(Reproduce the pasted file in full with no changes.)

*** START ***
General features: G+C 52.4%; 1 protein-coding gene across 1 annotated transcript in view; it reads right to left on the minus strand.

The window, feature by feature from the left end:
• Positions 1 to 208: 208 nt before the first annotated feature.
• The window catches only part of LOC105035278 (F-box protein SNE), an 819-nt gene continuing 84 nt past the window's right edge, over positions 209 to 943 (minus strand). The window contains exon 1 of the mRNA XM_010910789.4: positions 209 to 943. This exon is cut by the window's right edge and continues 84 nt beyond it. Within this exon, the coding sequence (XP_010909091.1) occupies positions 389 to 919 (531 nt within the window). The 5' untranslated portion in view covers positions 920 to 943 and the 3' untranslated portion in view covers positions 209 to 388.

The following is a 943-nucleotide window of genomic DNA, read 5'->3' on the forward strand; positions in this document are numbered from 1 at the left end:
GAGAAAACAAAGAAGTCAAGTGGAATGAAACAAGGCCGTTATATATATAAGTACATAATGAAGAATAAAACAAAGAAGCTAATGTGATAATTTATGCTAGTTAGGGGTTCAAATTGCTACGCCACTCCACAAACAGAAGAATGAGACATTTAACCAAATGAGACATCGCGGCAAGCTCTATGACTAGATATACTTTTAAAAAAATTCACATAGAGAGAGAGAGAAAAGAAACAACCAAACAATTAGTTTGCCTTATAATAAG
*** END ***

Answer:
General features: G+C 52.4%; 1 protein-coding gene across 1 annotated transcript in view; it reads right to left on the minus strand.

The window, feature by feature from the left end:
• Positions 1 to 208: 208 nt before the first annotated feature.
• The window catches only part of LOC105035278 (F-box protein SNE), an 819-nt gene continuing 84 nt past the window's right edge, over positions 209 to 943 (minus strand). The window contains exon 1 of the mRNA XM_010910789.4: positions 209 to 943. This exon is cut by the window's right edge and continues 84 nt beyond it. Within this exon, the coding sequence (XP_010909091.1) occupies positions 389 to 919 (531 nt within the window). The 5' untranslated portion in view covers positions 920 to 943 and the 3' untranslated portion in view covers positions 209 to 388.

The following is a 943-nucleotide window of genomic DNA, read 5'->3' on the forward strand; positions in this document are numbered from 1 at the left end:
GAGAAAACAAAGAAGTCAAGTGGAATGAAACAAGGCCGTTATATATATAAGTACATAATGAAGAATAAAACAAAGAAGCTAATGTGATAATTTATGCTAGTTAGGGGTTCAAATTGCTACGCCACTCCACAAACAGAAGAATGAGACATTTAACCAAATGAGACATCGCGGCAAGCTCTATGACTAGATATACTTTTAAAAAAATTCACATAGAGAGAGAGAGAAAAGAAACAACCAAACAATTAGTTTGCCTTATAATAAG